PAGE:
Media - LBI Amp: 10 g caseine hydrolysate (Difco Laboratories, Detroit, MI, USA), 5 g yeast extract (Difco), 10 g NaCl, pH 7.5 per liter. Before use ampicillin was added to a final concentration of 80 flg/ml. - M9CAI Amp: 7.52 g Na2HP04 x 2 H 2 0, 3 g KH 2P0 4, 1 g NH 4Cl, 0.5 g NaCl, 3 mg CaCl2 per liter were autoclaved and 50 fll 0.5 % vitamin Bl, 0.5 mil M MgClb 2.3 ml 87 % glycerol, 2.5 ml 20 % cas amino acids (Difco) and 800 fll ampicillin, c = 100 mg/ml, were added at room temperature. - GIT: 6 M guanidinium hydrochloride in 0.1 M potassium phosphate, pH 7.6. Cloning of human C5a U937 cells were grown in RPM! 1640 medium containing 2 mM L-glutamine, 10 % fetal calf serum, 50 IU/ml penicillin and 50 flg/ml streptomycin (Life Technologies, Gaithersburg, MD, USA) at 37°C with an initial cell density of about 5 x 105 cells per m!. Total RNA from about 10 8 cells was isolated by the guanidiniumisothiocyanate method (19). 10 flg total RNA were reverse transcribed into single-stranded cDNA by MMLV reverse transcriptase (Life Technologies) with oligonucleotide P2 as reverse transcription primer according to the manufacturer's instructions. Subsequently, the DNA sequence for human C5a was amplified by PCR: 5 fll cDNA solution, 200 flM of each dNTP (Life Technologies), 1 flM of each primer PI and P2 in 10 mM Tris/HCl (pH 8.3), 50 mM KCI, 1.5 mM MgCl b and 0.01 % gelatin were overlaid with a few drops heavy mineral oil (Sigma Chemical, St. Louis, MO, USA) and heated for 5 min at 95°C. 2.5 U Taq DNA polymerase (Stratagene) were added to give a final volume of 100 fll and 30 amplification cycles were run (2 min at 48°C, 1 min to 72 °C, 1 min at 72 °C, 1 min at 92 0c) at a thermocycler constructed at the Medizinische Hochschule Hannover. The amplification products were separated by agarose gel electrophoresis, a 230 bp fragment was electroeluted from the gel using standard protocols (20) and reamplified by PCR using PI and P2. The final fragment was phosphorylated by T4 polynucleotide kinase (Life Technologies) and treated with Klenow-polymerase (Life Technologies) to remove 3'-terminal adenine nucleotides (21). Plasmid pMAMPF3 was digested with NaeI (4 U/flg, 4 h, 30°C), the PCR fragment ligated into pMAMPF3 using T4 DNA ligase (Life Technologies) and transformed into E. coli strain WK6A made competent by a modified version of the protocol of HANAHAN (22). Positive colonies on LBI Amp agar plates were picked and plasmid DNA prepared by the alkaline lysis method (23). Digestion with XbaI (New England Biolabs, Beverly, MA, USA) (with two sites in pMAMPF3 asymmetrically placed around the NaeI cloning site) and double digestion with XballNsiI (Biolabs) (NsiI having a single recognition site within the C5a sequence) revealed insert size and orientation of the C5a insert. Plasmid DNA of two clones was isolated using the Qiagen tip-l00 columns (Qiagen Inc., Chatsworth, CA, USA) according to the manufacturer's instructions and sequenced using the T7 Deaza sequencing kit (Pharmacia) with PI and P2 as sequencmg pnmers. To subclone the C5a sequence into plasmid pKK 233-2 (Pharmacia) 1 ng pMAMPF3-C5a was amplified by 25 PCR cycles using PI and P3 as amplification primers, phosphorylated and treated with Klenow polymerase, as above, and digested with PstI (Pharmacia). pKK233-2 was digested with NcoI (Pharmacia), filled in with Klenow polymerase, and recut with PstI according to the manufacturer's instructions. Vector and PCR fragment were ligated, transformed into E. coli JM 105 and recombinant colonies screened for correct insert size and orientation by double digestions with EcoRIIPstI and EcoRIINsiI (EcoRI having a single recognition site 272 bp 5' of the NcoI cloning site). Plasmid DNA was prepared and insert and promotor were sequenced, as described above, using PI, P3 and P4 as sequencing primers. The recombinant plasmid containing the complete C5a sequence was called pMEIO.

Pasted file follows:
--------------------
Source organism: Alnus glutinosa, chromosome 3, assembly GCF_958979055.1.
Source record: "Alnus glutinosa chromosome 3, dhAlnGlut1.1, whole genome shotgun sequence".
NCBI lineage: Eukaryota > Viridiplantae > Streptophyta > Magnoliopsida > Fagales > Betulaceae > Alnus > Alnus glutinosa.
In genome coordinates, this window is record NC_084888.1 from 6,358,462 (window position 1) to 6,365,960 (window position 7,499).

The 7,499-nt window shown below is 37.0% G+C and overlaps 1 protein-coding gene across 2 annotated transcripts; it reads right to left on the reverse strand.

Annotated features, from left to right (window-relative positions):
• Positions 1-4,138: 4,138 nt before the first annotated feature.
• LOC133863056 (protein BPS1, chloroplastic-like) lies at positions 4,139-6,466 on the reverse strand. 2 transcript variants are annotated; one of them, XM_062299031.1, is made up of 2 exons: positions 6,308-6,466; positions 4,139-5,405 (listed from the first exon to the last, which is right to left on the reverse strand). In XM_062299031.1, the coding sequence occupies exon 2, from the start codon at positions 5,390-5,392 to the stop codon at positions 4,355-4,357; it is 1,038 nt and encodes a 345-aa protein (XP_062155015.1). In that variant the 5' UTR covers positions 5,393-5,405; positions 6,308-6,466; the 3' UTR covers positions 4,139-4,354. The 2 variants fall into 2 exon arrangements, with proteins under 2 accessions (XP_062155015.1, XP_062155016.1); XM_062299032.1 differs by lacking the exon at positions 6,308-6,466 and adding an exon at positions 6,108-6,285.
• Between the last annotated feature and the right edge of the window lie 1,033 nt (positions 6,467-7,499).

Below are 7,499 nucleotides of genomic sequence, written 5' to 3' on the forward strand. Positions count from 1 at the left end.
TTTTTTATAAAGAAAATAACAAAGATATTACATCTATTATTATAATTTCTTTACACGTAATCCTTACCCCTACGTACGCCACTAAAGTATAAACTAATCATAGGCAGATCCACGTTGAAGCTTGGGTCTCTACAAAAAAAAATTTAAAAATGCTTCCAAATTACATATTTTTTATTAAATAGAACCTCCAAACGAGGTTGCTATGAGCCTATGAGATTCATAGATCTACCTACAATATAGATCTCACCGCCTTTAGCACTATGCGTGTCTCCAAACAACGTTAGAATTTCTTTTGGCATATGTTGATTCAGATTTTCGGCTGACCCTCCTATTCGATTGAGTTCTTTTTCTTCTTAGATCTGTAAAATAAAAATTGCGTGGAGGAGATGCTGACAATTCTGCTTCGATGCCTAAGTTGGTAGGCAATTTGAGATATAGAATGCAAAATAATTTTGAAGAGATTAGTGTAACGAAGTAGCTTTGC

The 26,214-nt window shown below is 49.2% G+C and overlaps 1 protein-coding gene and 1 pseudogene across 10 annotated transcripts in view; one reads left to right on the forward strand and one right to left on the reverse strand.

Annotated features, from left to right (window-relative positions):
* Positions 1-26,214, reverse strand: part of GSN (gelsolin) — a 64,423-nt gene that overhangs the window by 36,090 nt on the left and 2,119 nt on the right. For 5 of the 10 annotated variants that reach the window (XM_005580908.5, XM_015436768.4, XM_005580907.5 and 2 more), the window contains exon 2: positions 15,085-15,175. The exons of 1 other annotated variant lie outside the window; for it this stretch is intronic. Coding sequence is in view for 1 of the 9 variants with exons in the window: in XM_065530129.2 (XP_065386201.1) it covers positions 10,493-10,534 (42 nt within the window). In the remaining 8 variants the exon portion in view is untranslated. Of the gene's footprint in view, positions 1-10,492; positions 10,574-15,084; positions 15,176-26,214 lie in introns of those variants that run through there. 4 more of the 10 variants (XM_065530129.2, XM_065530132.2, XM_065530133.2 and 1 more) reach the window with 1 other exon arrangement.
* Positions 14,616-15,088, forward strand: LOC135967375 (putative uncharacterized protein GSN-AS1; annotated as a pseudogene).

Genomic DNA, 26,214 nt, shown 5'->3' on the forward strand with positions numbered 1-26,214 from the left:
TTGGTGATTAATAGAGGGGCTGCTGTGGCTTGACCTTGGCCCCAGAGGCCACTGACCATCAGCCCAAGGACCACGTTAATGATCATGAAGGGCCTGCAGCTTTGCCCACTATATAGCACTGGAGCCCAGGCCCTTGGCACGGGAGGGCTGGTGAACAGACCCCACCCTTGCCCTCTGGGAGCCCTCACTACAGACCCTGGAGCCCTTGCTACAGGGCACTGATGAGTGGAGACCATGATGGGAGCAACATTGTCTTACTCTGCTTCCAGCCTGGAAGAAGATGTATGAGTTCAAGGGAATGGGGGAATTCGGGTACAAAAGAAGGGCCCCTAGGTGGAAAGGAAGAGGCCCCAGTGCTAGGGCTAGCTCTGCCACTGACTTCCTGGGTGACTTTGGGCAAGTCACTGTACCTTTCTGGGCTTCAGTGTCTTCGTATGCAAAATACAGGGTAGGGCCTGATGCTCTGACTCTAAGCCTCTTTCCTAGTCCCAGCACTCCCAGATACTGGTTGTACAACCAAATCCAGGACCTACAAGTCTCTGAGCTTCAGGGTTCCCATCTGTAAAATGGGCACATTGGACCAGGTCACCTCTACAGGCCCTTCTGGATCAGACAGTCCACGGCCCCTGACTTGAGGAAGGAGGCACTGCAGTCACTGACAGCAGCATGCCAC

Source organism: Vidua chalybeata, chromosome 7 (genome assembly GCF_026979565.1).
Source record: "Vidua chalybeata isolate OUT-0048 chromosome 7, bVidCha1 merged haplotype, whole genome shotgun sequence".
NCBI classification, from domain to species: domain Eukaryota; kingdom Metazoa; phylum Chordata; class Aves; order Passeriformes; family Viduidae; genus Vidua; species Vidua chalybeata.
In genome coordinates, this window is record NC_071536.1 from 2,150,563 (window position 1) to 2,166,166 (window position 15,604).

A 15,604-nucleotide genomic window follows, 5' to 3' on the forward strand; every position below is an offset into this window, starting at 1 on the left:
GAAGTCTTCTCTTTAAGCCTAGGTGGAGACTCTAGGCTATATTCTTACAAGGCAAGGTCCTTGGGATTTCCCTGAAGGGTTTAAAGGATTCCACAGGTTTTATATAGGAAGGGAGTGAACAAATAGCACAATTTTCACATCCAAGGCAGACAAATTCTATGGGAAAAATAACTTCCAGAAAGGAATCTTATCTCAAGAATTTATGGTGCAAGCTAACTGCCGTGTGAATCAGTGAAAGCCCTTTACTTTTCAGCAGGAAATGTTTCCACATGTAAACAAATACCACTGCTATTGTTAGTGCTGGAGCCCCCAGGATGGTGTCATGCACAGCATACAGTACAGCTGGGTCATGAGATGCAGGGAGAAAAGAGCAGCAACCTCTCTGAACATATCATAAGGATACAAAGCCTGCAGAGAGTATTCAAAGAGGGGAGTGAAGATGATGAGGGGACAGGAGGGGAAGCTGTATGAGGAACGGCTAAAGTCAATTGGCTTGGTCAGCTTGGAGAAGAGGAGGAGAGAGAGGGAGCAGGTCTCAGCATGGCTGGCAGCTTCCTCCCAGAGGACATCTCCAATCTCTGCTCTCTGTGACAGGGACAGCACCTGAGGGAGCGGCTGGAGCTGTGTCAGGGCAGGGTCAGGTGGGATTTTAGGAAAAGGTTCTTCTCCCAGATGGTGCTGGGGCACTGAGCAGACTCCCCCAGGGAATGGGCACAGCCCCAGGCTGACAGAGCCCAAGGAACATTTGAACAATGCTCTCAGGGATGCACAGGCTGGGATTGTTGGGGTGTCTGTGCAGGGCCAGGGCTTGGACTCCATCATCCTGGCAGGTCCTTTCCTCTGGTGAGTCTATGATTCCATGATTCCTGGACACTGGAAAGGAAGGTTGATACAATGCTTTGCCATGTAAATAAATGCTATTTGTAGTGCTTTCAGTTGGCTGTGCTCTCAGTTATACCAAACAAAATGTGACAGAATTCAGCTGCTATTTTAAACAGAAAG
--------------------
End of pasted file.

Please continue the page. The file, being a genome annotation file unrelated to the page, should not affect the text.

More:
Expression and isolation of recombinant human C5a 100 ml LBI Amp were inoculated with four freshly transformed colonies of E. coli Y1089 and grown overnight at 3rC with agitation. About 50 ml of this bacterial suspension were used to inoculate 11 M9CA/Amp to O.D.60o=O.1-0.l5 and isopropyl-B-D-thiogalactopyranoside (BIOMOL Feinchemikalien GmbH, Hamburg, Germany) added to give a final